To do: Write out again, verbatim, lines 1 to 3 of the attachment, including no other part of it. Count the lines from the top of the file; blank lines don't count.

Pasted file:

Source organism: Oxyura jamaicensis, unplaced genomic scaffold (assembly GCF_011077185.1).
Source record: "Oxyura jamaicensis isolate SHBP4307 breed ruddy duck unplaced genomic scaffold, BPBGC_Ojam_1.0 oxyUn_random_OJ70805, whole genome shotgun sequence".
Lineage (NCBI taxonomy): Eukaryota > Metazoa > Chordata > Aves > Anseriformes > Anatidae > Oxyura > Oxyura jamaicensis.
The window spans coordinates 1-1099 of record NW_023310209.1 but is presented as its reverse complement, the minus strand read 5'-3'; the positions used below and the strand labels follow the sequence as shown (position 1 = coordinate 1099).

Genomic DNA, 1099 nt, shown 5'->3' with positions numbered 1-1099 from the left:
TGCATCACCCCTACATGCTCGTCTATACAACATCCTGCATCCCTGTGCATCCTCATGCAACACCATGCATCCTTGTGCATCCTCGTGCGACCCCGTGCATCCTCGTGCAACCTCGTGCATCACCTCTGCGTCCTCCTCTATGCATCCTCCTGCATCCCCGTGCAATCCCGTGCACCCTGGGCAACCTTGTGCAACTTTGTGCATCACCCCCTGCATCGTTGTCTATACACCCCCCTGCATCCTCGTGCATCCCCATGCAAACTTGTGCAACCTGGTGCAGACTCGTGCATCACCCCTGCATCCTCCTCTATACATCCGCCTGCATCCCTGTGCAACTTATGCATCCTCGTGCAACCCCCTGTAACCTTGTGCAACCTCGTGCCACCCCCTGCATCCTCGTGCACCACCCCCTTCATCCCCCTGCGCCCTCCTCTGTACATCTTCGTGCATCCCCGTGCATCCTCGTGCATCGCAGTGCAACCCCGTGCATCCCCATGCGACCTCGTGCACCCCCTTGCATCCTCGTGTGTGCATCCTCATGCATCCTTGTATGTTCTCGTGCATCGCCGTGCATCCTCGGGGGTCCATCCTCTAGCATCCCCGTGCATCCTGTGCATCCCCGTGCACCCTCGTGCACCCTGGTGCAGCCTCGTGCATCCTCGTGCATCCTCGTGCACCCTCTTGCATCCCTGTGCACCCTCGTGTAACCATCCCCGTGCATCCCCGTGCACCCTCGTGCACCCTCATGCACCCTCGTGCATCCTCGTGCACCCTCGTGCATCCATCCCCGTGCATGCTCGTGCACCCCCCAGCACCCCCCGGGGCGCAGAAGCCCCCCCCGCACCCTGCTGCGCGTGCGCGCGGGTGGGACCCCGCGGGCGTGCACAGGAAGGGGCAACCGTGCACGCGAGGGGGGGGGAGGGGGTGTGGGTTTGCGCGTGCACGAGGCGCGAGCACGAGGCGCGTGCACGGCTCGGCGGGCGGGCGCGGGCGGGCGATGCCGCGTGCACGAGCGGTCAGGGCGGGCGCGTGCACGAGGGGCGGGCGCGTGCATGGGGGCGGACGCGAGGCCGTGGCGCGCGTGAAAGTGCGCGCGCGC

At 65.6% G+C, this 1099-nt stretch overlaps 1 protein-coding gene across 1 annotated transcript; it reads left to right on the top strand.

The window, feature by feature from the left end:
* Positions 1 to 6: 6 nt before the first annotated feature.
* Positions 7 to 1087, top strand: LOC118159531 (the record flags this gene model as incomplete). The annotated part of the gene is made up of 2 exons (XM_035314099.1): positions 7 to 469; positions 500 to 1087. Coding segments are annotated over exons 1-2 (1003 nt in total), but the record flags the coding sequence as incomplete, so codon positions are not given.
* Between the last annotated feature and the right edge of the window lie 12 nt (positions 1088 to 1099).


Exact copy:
Source organism: Oxyura jamaicensis, unplaced genomic scaffold (assembly GCF_011077185.1).
Source record: "Oxyura jamaicensis isolate SHBP4307 breed ruddy duck unplaced genomic scaffold, BPBGC_Ojam_1.0 oxyUn_random_OJ70805, whole genome shotgun sequence".
Lineage (NCBI taxonomy): Eukaryota > Metazoa > Chordata > Aves > Anseriformes > Anatidae > Oxyura > Oxyura jamaicensis.